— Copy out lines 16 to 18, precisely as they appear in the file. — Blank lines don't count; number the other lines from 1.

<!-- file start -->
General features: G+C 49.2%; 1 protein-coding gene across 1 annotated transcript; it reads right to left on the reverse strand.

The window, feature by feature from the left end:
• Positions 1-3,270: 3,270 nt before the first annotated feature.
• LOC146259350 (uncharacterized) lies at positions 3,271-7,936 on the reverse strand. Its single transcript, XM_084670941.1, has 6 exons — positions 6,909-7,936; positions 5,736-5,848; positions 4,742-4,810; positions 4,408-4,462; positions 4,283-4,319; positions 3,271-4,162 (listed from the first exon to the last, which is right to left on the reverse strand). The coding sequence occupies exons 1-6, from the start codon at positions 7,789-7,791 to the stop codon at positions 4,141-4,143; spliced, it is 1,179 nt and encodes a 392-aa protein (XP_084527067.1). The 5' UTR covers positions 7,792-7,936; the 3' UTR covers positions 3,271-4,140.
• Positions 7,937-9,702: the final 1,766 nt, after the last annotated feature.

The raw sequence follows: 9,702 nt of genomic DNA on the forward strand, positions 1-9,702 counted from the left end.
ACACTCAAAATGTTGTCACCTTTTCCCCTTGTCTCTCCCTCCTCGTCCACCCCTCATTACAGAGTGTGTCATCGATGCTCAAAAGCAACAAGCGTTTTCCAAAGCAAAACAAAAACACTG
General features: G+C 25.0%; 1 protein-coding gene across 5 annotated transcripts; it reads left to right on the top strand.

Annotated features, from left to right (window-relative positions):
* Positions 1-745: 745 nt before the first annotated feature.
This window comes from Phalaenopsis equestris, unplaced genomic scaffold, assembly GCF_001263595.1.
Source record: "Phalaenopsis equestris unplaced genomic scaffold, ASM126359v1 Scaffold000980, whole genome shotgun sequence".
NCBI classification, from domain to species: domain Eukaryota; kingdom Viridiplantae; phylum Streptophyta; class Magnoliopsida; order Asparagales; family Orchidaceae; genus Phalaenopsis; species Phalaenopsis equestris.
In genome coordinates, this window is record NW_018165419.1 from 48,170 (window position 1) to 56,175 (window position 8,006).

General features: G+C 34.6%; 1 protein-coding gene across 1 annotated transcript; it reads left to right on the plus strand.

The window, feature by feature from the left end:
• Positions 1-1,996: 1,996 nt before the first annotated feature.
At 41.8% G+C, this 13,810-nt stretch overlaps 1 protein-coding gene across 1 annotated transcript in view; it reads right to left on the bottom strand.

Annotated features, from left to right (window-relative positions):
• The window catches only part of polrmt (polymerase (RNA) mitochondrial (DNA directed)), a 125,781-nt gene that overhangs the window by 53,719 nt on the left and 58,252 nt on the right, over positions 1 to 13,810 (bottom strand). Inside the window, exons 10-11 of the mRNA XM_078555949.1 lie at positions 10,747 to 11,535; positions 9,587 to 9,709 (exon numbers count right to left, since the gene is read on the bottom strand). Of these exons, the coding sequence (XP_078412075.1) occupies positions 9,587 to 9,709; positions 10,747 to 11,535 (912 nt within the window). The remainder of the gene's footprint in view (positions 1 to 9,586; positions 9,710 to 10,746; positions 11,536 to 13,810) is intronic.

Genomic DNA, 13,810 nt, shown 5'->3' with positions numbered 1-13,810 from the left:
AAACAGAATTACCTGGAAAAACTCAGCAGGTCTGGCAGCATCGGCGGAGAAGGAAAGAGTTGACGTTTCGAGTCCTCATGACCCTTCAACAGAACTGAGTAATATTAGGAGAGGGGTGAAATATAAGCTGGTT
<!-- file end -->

The window, feature by feature from the left end:
• Positions 1-1,996: 1,996 nt before the first annotated feature.
At 41.8% G+C, this 13,810-nt stretch overlaps 1 protein-coding gene across 1 annotated transcript in view; it reads right to left on the bottom strand.